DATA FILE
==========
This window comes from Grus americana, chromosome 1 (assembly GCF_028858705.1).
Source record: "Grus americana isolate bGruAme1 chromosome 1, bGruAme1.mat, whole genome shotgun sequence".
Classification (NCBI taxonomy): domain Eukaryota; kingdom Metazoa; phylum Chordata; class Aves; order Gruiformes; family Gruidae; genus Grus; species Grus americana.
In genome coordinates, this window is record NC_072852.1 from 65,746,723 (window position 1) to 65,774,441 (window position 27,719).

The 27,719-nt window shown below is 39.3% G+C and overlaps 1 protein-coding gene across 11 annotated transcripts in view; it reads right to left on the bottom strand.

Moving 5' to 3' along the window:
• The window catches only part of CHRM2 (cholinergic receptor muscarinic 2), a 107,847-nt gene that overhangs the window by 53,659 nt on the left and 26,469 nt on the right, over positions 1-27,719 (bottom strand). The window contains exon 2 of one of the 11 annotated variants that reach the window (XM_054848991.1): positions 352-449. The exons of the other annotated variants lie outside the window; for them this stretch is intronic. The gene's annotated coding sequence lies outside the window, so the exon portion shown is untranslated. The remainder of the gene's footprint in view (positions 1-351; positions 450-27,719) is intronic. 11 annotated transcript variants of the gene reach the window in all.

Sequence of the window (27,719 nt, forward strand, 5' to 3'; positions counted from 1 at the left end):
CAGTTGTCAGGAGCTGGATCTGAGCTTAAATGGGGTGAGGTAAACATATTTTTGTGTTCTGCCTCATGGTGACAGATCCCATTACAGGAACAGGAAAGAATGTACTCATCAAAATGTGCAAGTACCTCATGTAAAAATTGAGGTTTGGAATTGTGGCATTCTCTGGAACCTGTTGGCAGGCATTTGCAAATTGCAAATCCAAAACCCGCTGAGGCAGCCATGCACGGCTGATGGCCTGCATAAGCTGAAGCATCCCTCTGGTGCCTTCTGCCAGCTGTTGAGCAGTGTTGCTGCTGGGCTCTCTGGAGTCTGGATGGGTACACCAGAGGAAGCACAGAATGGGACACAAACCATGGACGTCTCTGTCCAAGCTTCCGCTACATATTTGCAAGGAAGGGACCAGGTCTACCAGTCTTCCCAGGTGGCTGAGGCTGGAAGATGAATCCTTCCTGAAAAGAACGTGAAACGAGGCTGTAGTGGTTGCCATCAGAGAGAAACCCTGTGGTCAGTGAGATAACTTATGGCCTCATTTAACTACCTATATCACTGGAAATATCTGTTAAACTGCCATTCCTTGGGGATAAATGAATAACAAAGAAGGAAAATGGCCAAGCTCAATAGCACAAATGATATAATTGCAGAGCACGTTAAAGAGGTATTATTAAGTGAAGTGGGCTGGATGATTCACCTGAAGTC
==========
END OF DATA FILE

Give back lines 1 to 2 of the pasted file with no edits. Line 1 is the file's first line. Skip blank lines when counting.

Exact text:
This window comes from Grus americana, chromosome 1 (assembly GCF_028858705.1).
Source record: "Grus americana isolate bGruAme1 chromosome 1, bGruAme1.mat, whole genome shotgun sequence".